Then the clapping began. “It was like I found out all of a sudden that I could communicate deep feelings and emotions,” he wrote. “And to find that out all at once was amazing.”
Not long after, Roger Ebert, the film critic for The Chicago Tribune, wandered into the club while Mr. Prine was performing. He liked what he heard and wrote Mr. Prine’s first review, under the headline “Singing Mailman Who Delivers a Powerful Message in a Few Words.”
“He appears onstage with such modesty he almost seems to be backing into the spotlight,” Mr. Ebert wrote. “He sings rather quietly, and his guitar work is good, but he doesn’t show off. He starts slow. But after a song or two, even the drunks in the room begin to listen to his lyrics. And then he has you.”
Mr. Prine had a particular gift for offbeat humor, reflected in songs like “Jesus, the Missing Years,” “Some Humans Ain’t Human,” “Sabu Visits the Twin Cities Alone” and the antiwar screed “Your Flag Decal Won’t Get You Into Heaven Anymore.”
“I guess what I always found funny was the human condition,” he told the British newspaper The Daily Telegraph in 2013. “There is a certain comedy and pathos to trouble and accidents.”
After recording several albums for Atlantic and Asylum, he started his own label, Oh Boy Records, in 1984. He never had a hit record, but he commanded a loyal audience that ensured steady if modest sales for his albums and a durable concert career.
In 1992, his album “The Missing Years,” with guest appearances by Bruce Springsteen, Tom Petty and other artists, won a Grammy Award for best contemporary folk recording. He received a second Grammy in the same category in 2006 for the album “Fair and Square.”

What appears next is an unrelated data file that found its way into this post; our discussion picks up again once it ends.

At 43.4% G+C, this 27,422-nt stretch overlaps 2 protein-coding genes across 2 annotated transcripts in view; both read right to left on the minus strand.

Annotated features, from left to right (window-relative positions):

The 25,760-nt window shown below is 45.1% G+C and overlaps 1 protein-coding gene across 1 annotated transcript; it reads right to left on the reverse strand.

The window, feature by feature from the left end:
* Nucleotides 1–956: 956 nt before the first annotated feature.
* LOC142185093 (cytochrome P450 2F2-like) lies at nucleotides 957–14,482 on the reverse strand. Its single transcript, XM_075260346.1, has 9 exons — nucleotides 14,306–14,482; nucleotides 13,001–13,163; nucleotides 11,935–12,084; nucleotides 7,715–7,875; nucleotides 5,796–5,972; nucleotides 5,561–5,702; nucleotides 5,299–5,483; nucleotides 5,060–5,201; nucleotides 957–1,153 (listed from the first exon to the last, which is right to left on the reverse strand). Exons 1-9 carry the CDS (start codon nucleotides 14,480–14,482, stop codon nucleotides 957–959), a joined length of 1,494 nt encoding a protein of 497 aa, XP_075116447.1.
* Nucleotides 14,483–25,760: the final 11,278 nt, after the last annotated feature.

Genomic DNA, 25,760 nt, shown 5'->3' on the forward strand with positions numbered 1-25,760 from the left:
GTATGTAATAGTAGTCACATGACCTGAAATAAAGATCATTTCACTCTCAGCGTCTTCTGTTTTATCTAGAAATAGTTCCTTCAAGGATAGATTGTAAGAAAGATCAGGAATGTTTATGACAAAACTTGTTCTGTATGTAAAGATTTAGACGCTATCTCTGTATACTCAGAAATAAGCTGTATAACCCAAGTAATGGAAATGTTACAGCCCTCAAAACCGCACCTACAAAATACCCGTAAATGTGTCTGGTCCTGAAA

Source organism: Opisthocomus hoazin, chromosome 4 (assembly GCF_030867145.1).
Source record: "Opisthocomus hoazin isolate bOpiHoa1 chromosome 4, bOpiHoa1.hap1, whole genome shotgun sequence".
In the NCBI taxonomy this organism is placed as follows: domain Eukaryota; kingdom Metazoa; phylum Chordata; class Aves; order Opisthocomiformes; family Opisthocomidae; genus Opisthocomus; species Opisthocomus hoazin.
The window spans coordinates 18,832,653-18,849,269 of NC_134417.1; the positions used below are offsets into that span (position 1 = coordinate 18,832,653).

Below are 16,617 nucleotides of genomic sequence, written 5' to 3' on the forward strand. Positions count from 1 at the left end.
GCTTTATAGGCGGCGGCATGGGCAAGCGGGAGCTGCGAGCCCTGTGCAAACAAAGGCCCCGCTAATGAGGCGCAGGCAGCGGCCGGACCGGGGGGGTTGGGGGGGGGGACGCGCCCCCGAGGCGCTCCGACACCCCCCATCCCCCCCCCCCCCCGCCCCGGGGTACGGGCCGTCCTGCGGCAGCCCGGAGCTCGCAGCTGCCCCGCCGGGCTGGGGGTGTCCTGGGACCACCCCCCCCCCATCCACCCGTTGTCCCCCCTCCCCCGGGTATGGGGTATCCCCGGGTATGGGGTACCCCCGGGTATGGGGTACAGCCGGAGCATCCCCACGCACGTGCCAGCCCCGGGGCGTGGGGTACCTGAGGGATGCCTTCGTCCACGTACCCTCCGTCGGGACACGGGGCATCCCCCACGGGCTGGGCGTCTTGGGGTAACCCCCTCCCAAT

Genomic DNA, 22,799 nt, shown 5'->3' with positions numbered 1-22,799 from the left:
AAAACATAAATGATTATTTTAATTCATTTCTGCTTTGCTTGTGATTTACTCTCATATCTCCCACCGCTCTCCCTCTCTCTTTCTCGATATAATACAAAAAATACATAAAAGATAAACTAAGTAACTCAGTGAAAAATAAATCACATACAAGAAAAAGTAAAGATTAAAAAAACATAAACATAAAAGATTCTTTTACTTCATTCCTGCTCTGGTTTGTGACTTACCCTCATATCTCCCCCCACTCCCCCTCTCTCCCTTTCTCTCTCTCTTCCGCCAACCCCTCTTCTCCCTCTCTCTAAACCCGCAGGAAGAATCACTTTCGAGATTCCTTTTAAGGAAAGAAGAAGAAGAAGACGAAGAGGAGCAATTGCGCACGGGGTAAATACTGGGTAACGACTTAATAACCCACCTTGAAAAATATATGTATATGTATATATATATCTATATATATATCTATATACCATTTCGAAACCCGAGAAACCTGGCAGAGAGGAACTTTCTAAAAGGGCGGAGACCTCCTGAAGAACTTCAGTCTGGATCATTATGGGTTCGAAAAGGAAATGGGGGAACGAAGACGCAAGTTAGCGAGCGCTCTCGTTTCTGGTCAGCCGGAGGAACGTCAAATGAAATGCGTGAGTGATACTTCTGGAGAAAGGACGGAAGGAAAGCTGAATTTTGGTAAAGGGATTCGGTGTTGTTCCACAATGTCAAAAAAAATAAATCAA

Mr. Prine, who lived in Nashville, was divorced twice. He is survived by his wife, Fiona Whelan Prine, a native of Ireland whom he married in 1996; three sons, Jody, Jack and Tommy; two brothers, Dave and Billy; and three grandchildren. In 2017, Mr. Prine published “John Prine Beyond Words,” a collection of lyrics, guitar chords, commentary and photographs from his own archive.
In 2019, he was inducted into the Songwriters Hall of Fame, and his album “Tree of Forgiveness” was nominated for a Grammy, for best Americana album. It was his 19th album and his first of original material in more than a decade. (The award went to Brandi Carlile, for “By the Way, I Forgive You.”)
Mr. Prine went on tour in 2018 to promote “Tree of Forgiveness,” and after a two-night stand at the Ryman Auditorium in Nashville — known there as the mother church of country music — Margaret Renkl, a contributing opinion writer for The New York Times, wrote, under the headline “American Oracle”:
“The mother church of country music, where the seats are scratched-up pews and the windows are stained glass, is the place where the new John Prine — older now, scarred by cancer surgeries, his voice deeper and full of gravel — is most clearly still the old John Prine: mischievous, delighting in tomfoolery, but also worried about the world.”
In December, he was chosen to receive a 2020 Grammy for lifetime achievement.
As a songwriter, Mr. Prine was prolific and quick. In the early days, he would sometimes dash off a song while driving to a club.
“Sometimes, the best ones come together at the exact same time, and it takes about as long to write it as it does to sing it,” he told the poet Ted Kooser in an interview at the Library of Congress in 2005. “They come along like a dream or something, and you just got to hurry up and respond to it, because if you mess around, the song is liable to pass you by.”
Caryn Ganz and Neil Vigdor contributed reporting.